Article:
How Does Ransomware Work? The Ultimate Guide to Understanding Ransomware – Part II

Now that we’ve been introduced to ransomware, let’s see how it spreads and infects machines.

How does it enter systems?

Common penetration techniques include:

  • Spam and social engineering
  • Direct drive-by-download or malvertising
  • Malware installation tools and botnets

When ransomware first hit the scene a few years ago, computers predominantly got infected when users opened e-mail attachments containing malware, or were lured to a compromised website by a deceptive e-mail or pop-up window. Newer variants of ransomware have been seen to spread through removable USB drives or Yahoo Messenger, with the payload disguised as an image.


CTB Locker, the ransomware making headlines and victims right now, spreads through aggressive spam campaigns. The email poses as a fax message which carries a .zip archive as an attachment. If the executable file inside the zip file is accessed, the data on the system is encrypted and the victim is asked to pay a ransom to receive the decryption key. Read more about CTB Locker.

But the latest variants can be re-engineered to propagate themselves without human action. We’ve recently seen an increasing number of incidents involving the so-called “drive-by” ransomware. Drive-by download attacks are launched from compromised websites or through malicious ads and usually exploit vulnerabilities in browser plugins like Flash Player, Java, Adobe Reader or Silverlight. The tools used for such attacks have the functionality to achieve privilege escalation. Privilege escalation exploits allow attackers to execute malware programs with administrator or system-level privileges instead of using the victim’s local user account, which might be restricted.

Modus Operandi

Each ransomware variant can be engineered to operate differently. However, common traits include fairly complex obfuscation and covert launch mechanisms meant to avoid early antivirus detection.  This means the malware wants to stay hidden and thus, uses techniques to thwart detection and analysis—including obscure filenames, modifying file attributes, or operating under the pretense of legitimate programs and services. The malware’s additional layers of defense leave the data unreadable, which make the process of reverse engineering very difficult.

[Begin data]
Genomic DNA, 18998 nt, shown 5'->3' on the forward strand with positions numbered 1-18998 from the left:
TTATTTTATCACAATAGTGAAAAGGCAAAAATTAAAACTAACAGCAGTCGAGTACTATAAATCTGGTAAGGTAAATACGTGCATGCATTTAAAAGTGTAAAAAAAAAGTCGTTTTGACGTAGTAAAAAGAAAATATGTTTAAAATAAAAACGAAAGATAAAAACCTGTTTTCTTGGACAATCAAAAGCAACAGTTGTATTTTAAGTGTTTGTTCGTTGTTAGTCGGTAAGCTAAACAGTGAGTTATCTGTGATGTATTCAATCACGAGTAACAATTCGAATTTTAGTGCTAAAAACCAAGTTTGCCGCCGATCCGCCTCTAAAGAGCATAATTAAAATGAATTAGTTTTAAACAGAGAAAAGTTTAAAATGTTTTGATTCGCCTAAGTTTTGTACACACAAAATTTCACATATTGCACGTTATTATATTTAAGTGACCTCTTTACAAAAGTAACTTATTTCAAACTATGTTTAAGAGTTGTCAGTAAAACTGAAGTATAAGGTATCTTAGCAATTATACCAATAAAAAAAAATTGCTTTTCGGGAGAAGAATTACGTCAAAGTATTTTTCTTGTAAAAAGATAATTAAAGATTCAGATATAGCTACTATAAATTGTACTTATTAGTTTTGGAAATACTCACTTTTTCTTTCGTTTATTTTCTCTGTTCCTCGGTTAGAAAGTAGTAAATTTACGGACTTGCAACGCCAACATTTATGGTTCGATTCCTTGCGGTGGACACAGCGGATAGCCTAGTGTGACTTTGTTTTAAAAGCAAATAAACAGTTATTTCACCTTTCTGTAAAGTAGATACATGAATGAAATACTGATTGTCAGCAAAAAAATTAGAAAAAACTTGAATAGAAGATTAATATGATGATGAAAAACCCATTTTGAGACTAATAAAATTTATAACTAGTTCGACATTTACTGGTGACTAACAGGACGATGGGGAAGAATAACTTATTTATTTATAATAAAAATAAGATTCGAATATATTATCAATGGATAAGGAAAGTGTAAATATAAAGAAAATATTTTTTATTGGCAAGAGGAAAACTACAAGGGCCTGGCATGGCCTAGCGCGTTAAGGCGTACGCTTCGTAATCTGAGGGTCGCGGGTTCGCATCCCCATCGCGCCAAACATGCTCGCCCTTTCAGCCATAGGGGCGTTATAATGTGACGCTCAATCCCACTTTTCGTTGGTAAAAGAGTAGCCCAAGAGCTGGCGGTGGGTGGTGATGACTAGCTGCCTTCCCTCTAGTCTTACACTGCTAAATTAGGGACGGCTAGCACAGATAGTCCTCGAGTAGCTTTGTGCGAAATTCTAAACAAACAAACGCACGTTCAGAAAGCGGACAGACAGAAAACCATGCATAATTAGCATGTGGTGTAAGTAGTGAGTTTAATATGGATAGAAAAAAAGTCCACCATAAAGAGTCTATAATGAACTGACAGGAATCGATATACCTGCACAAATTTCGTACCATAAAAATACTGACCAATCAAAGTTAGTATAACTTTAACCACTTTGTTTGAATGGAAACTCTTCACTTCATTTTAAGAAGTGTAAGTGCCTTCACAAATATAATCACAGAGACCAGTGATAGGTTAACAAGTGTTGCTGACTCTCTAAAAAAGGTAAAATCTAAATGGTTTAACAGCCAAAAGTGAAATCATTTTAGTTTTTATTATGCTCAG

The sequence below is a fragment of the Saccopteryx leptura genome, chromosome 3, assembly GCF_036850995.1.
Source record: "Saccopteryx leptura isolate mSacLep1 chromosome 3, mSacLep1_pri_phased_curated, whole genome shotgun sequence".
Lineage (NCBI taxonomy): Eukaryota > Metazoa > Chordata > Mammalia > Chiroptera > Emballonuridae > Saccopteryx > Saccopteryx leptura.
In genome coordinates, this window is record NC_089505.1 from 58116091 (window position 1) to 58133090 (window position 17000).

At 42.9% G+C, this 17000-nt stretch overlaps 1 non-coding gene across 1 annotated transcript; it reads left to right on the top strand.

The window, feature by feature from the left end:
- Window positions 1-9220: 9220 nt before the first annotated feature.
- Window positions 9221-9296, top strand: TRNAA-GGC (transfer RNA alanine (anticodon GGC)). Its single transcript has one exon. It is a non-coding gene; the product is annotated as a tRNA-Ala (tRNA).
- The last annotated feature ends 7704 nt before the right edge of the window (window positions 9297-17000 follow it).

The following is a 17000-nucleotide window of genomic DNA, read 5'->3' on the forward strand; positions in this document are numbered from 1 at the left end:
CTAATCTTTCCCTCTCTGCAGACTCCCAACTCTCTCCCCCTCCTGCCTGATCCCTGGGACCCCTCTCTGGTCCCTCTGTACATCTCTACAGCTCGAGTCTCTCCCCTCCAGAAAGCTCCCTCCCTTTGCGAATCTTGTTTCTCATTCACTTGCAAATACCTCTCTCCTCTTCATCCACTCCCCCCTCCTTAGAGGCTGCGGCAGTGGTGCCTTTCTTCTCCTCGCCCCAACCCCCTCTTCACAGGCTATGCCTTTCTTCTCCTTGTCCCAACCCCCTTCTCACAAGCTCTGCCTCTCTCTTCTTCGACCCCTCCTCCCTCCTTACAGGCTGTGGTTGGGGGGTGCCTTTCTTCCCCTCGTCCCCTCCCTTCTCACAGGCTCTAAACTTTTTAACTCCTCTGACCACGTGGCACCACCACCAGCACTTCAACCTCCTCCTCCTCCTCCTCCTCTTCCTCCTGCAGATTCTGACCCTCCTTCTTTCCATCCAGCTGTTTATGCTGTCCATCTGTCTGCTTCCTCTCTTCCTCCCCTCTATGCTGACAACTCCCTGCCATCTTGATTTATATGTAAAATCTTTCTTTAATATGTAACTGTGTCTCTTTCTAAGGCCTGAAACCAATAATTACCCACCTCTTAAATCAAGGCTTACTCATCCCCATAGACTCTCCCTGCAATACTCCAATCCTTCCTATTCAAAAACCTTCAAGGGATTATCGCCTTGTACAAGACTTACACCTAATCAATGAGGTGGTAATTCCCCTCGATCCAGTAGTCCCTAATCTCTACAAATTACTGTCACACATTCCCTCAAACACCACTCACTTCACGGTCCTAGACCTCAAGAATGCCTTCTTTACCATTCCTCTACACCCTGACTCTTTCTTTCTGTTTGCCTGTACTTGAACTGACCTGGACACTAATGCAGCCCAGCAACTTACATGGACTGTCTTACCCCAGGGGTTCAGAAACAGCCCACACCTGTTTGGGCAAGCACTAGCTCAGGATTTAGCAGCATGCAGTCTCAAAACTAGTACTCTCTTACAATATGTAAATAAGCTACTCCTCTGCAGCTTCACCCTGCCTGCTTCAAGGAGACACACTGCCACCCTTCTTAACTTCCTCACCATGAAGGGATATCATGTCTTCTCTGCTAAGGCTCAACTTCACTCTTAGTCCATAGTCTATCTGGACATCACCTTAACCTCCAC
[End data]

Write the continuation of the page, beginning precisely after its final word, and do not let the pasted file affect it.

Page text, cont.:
It’s worth adding that ransomware‘s communication protocols have been upgraded from plain text (HTTP) to Tor and HTTPS, making encrypted calls to C&C servers almost impossible to track through network traffic monitoring. File encryption has also been revamped to use crypo-libraries that perform strong, asymmetric cryptography rather than using short-length keys or hard-coded ones. Earlier samples such as Cryptolocker and Cryptowall first contact the server and perform encryption afterwards, for instance.

To get a better idea of how ransomware works, let’s examine Cryptolocker. Cryptolocker ransomware gets installed by a Zbot variant (Trojan used to carry out malicious tasks). After execution, it adds itself to Startup under a random name and tries to communicate with a command and control server. If successful, the servers sends a public key and a corresponding Bitcoin address. Using asymmetric encryption (a public key to encrypt and a private key for decrypting files) Cryptolocker begins encrypting more than 70 types of files that might be present on the victim’s device.


 Here’s how encryption works, briefly:


Source: Microsoft

Meanwhile, a variety of messages and instructions – often localized – are displayed on the user’s home screen.


Infected users are instructed to pay a fee for the private key stored on their servers – without it, decryption is impossible. When the ransom is paid, decryption will start and a payment verification screen will be displayed. After decryption ends, the Cryptolocker files are deleted.

Note: Don’t take hackers’ word for it, paying the ransom does not guarantee that you can recover your files.

Who are the victims?

Ransomware doesn’t just impact home computers. Businesses, financial institutions, government agencies, academic institutions and other organizations can and have been infected with ransomware. Such incidents destroy sensitive or proprietary information, disrupt daily operations and, of course, inflict financial losses. They can also harm an organization’s reputation. Attackers aim at targeted files, databases, CAD files and financial data. For example, Cryptolocker was used to target more than 70 different file extensions, including .doc, .img, .av, .src, .cad.

“Ransomware is a very challenging threat for both users and antimalware companies, boosting impressive capabilities and an unprecedented success rate in extorting money from its victims,” says Cătălin Coșoi, Bitdefender Chief Security Strategist.

Stay close for Part III, to learn about the best ways to protect your data from ransomware.

About the author

Alexandra GHEORGHE

Alexandra started writing about IT at the dawn of the decade - when an iPad was an eye-injury patch, we were minus Google+ and we all had Jobs. She has since wielded her background in PR and marketing communications to translate binary code to colorful stories that have been known to wear out readers' mouse scrolls. Alexandra is also a social media enthusiast who 'likes' only what she likes and LOLs only when she laughs out loud.